I expected to take a trip to visit the grandmother of a Thai family I have befriended at the end of October.

I did not expect a full ceremony in respect of the grandparents with monks and food galore. 


I did not expect to feel such a part of the family, exploring the markets, temples and rivers of the surrounding area with the cousins in the family.

I expected to go with my host family to show my respect at the passing of King Rama 9.

I did not expect an old woman to do my hair upon arriving to the event because it wasn’t up high enough, and then 3 hours of sitting and standing to pay respects with a flower and a curtsy, and for me and the thousands of people around me to all be fed afterwards.


I did not expect to be so touched by the exhibit at the Arts and Culture Centre in Bangkok, featuring portraits painted by over 120 artists of the former king, explanations and models of the Rama IX’s sustainability projects throughout his 70 year reign, and his own photography.


I also did not expect the 2 volunteers I visited this exhibition with, my 2 close friends, to have both early terminated their Peace Corps service (keep in touch Liz and Cheri).


I expected to continue writing letters as my only means of communication with Kevin.

I did not expect him to buy his ticket to Bangkok on a whim, planning a birthday trip for himself whether or not I joined him.

He wasn’t sure what to expect from me.

I didn’t know what to expect either.

I did not expect to travel so well together, face and defeat my biggest fear (SCUBA diving) while gaining international certification, and learning that despite my ocean swimming prowess, Kevin was the better diver of us two.

Watch the underwater video of our dive here (password: scuba): Koh Tao 3rd Dive

I didn’t expect to fall in love again.


On Thursday I expected to co-teach the fourth graders about the subject of the weather.

I did not expect to witness corporal punishment used on over 20 boys, because no one confessed to the crime of spitting over the ledge of the balcony. I could not teach after the scene, my system was shocked all day and was offered abundant support from fellow PC volunteers.

*event not pictured*

Today, I expected to ride my bike to the post office 10 km away, as I do most Saturday mornings.

I did not expect half the road turned to dirt, creating a rocky and dusty ride and then receiving a huge package from my parents which I unboxed and stuffed what I could of all the jars of peanut butter, the extra virgin olive oil and vinegar set, the heaps of books to read and color, the colored pens and pencils into my backpack, the rest in bags.

And so, I unexpectedly enjoyed this meal and added new maps to my wall.


Language and Culture. Thai and English.

Although I am missing a language training this week (provided by Peace Corps in Hua Hin to support volunteers with our Thai), I wanted to share some reflections about language and the interesting connections I’ve seen between language and culture.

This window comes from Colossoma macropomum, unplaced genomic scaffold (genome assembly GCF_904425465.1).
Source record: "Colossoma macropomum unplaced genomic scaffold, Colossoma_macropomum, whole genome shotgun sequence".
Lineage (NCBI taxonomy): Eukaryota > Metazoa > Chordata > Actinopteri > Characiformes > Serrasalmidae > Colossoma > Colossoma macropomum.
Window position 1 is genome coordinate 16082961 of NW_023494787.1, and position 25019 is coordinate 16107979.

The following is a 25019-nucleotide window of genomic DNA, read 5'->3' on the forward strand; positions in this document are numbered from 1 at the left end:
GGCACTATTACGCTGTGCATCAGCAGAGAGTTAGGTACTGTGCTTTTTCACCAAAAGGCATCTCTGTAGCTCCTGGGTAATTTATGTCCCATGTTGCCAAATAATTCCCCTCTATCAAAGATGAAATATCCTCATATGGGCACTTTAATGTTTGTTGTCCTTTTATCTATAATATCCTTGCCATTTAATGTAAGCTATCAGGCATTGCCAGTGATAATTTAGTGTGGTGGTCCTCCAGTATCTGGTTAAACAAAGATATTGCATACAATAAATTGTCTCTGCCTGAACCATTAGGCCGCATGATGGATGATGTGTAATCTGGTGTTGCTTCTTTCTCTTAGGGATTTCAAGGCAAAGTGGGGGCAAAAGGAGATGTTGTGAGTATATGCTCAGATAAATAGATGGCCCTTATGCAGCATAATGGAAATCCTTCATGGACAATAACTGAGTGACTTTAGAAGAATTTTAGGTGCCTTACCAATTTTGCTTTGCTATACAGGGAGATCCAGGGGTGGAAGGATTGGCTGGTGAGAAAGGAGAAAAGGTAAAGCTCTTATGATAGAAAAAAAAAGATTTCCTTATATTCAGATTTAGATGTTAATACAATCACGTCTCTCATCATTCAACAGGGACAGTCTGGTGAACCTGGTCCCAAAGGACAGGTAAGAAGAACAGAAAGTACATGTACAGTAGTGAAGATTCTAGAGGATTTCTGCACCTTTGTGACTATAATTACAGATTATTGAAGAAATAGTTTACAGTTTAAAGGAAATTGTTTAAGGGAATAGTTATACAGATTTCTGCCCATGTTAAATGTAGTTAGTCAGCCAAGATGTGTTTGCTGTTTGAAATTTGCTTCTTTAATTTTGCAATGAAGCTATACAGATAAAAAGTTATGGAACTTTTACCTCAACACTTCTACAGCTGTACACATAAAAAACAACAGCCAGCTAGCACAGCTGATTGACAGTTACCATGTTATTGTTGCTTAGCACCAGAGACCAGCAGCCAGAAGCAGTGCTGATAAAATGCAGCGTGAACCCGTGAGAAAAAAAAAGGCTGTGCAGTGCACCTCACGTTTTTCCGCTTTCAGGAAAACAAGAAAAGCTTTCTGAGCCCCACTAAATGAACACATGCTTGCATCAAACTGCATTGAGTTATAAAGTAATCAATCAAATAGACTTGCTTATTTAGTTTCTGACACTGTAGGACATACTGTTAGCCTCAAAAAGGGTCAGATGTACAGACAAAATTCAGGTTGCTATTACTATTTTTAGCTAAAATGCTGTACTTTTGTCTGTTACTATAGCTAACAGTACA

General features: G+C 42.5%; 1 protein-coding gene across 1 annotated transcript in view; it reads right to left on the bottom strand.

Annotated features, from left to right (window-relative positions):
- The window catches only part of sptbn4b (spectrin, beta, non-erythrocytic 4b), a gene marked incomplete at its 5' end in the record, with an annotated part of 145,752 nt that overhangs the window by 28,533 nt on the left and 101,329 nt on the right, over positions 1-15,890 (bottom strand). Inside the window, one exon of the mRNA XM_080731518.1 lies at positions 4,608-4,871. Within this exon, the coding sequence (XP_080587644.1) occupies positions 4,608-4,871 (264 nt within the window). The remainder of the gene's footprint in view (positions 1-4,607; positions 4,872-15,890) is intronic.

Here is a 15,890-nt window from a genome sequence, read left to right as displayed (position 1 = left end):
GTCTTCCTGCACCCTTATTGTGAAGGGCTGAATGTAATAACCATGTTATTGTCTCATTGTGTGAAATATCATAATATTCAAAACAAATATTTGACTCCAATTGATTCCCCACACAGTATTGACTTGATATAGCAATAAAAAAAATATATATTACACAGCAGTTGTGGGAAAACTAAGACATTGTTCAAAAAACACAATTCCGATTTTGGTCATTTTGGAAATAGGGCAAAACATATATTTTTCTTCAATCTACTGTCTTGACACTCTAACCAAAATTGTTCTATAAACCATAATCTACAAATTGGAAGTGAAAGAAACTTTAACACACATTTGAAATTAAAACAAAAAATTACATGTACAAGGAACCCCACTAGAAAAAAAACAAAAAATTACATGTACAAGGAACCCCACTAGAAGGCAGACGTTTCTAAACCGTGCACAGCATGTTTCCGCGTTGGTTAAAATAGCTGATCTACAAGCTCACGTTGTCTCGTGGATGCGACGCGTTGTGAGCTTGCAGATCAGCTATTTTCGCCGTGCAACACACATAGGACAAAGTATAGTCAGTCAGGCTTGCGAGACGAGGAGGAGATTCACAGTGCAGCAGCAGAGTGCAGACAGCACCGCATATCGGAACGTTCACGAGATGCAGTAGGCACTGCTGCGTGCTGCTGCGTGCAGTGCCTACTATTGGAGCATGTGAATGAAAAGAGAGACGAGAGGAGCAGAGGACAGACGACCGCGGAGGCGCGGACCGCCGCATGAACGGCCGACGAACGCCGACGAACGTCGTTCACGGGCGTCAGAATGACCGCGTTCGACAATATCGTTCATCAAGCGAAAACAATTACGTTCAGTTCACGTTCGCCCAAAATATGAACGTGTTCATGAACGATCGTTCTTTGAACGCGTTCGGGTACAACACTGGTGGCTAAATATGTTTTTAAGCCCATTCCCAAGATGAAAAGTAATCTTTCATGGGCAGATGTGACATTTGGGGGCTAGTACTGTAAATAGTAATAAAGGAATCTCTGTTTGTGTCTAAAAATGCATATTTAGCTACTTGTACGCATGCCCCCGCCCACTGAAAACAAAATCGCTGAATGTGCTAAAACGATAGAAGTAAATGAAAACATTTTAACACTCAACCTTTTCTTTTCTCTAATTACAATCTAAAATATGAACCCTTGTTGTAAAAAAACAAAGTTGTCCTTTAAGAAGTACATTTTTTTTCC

Language is a way to discover cultural values. For instance:


  • Thai does not have verb tenses, just a word or two added to the context of a sentence to indicate the time – this seems to reflect the Thai people’s relaxed view of time (they are unconcerned with punctuality or planning ahead of time) and the Buddhist tradition of being present more than speaking of the future or past.


  • Also, one word that exemplifies Thai people is “naam-jai” which means “water of the heart” and roughly translates to “generosity” – Thais value water, see it as a giving entity (a river is “me-naam” or “mother water”) and the heart as the seat of our experiences (many emotions have the word “jai” or “heart” attached to them).


  • Thai people go by nicknames that are one syllable, having nothing to do with their real name, and are often shared by many others (communal). Thais will put a Pi or Non to start a name in order to indicate age (respect for elders) as well as kinship (everyone is family).


The inherent values I’ve seen in the English language that reflect at least American values are:


  • an over complication and obsession with time (we have 11 different verb tenses)
  • a sense of individual possession (possessive nouns)
  • breaking the rules (often)
  • diversity, incorporating components of many cultures (latin, modern romance languages, Germanic, Hindi, Sanskrit, Slavic, Baltic, Celtic, Greek)
  • continually growing and morphing with new words (an American value)
  • attempting to dominate the world although it is not the biggest fish in the sea (3x as many people speak Chinese natively at 1.2 billion and 100 million more people speak Spanish than English, and yet while only 360 million people speak English natively, it is estimated that another half billion speak it as their second-language)